As an artist that works fairly often with acrylic paints, the need to be able to walk away from my work for awhile has presented some problems. Once out of the tube/jar/bottle, acrylic paints dry. Ironic, isn't it?
Where this really becomes a problem is when I've mixed a batch of custom color and then have to put the painting aside for awhile. I know, I know, where's my dedication to the craft? But, hey, life happens.
I've tried a few different products that are supposed to help prolong the open life of acrylic paints. Some were inadequate. Unless I'd mixed WAY too much of a color and could peel the skin off to reach fresh paint underneath, they simply didn't do the job.
One product that's pretty good is the Premier Sta-Wet Palette By Masterson. It did a very nice job of keeping the paints fresh for up to 3 weeks. But the depth of the palette meant they had to be pretty small portions of paint. And as time went along, the moisture level in the palette made the edges of the paint dollops get rather watery and begin to run into each other. And after three weeks, the paints were still wet but were starting to smell funky.
A last issue I had is that the papers for the Masterson palette were very difficult to find in my area. Plenty of sponges available but no paper. I did find though, that freezer paper would work in a pinch.
Then I found two better (and much cheaper) option.
It began in a workshop by Jeannie St. John Taylor, when she showed us how she used the lids of margarine tubs (or whipped topping tubs) as her palettes for small dabs of color. If she needed to save a color for a while, she simply popped the top of the tub back onto the lid and, presto, an air tight seal. If it had to be extended, she gave the paint a short mist of water and closed it up again.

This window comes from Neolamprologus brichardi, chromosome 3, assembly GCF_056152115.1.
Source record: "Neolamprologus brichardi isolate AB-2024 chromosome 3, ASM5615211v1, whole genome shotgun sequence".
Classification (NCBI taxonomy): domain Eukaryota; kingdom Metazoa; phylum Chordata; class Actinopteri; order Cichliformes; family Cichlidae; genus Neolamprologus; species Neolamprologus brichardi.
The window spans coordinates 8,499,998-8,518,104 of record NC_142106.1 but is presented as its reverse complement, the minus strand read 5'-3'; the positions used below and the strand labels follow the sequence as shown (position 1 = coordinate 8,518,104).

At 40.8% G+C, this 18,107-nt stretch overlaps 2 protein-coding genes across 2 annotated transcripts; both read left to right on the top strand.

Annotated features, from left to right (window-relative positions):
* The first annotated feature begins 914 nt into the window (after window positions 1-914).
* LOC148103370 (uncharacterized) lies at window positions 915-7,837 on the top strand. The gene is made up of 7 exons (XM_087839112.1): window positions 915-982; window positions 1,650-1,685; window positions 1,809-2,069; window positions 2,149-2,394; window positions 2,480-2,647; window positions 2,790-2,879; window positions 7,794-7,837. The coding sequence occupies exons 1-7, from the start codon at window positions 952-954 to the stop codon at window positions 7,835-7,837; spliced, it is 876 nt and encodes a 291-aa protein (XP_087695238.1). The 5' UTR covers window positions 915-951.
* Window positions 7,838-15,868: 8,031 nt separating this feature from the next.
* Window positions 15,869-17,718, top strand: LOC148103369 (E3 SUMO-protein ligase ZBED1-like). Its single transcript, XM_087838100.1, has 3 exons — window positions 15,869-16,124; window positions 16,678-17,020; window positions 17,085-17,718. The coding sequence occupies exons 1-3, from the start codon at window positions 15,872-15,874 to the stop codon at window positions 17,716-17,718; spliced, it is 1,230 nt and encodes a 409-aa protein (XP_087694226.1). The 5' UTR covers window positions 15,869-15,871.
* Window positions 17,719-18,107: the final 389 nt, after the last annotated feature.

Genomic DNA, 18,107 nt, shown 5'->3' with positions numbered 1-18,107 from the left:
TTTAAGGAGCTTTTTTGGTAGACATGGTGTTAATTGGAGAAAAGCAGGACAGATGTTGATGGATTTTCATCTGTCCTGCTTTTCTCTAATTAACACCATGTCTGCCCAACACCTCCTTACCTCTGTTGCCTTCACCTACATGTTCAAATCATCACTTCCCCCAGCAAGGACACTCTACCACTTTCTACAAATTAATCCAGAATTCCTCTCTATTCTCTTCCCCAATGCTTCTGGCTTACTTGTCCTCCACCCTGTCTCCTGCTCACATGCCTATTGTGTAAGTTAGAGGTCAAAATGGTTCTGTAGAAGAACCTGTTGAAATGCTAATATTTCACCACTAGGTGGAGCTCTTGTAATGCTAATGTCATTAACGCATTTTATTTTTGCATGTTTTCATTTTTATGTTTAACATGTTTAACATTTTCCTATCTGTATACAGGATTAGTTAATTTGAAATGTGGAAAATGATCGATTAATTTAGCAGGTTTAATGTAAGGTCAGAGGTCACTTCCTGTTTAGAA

I borrowed this idea and bought some cheap food storage containers at a local dollar store. The clear containers were much better for me so I could see what colors I had on the go. I use the lids for the palette and the "tops" for rinse water as I paint. When it's time to stop, I simply rinse the "top", then snap it over the lid. The little bit of moisture left from the rinse keeps the paint fresh for up to four weeks (depending on the size of the paint dab). If I don't get back to them in time, it doesn't solve my color dilemma but I simply peel the paint off and save the dried, flexible paint drops for use in an abstract later.
One drawback to my particular system to note: the colored lids can affect your color perception as you paint. I test on my background so it's never been a huge dilemma but you can see how it might become one.
For large paintings, I still needed something that would hold a generous amount of paint but really hadn't found a good option yet. But then, in preparing for a large live painting session, I grabbed a deli-type container on the way out the door. It seemed like a good all-in-one option for big amounts of paint and having some rinse water nearby.
It worked very well and after clean-up, I simply slapped the lid back on thinking I'd deal with it at home. Well, home took over and it was two weeks before I got back to my temporary palette. To my amazement, the paint was completely fresh from top to bottom. Problem solved!
Here's how it works: take any multi-compartment deli container (you know the type that come with veggies and dip, or crackers and cheese) and use the compartments for your paint colors, but leave one compartment empty. When you need to close up the paint, put 1" of water in that compartment and snap the lid on. The paint I've currently got in there had been in this make-shift palette for 5 weeks and is still completely usable and moist. As the water evaporates slightly, it creates enough humidity in the container that the surface of the paint does not dry. I'm going to leave a little paint to see how long I can really keep it going, but for the purposes of my latest painting, it's been perfect.
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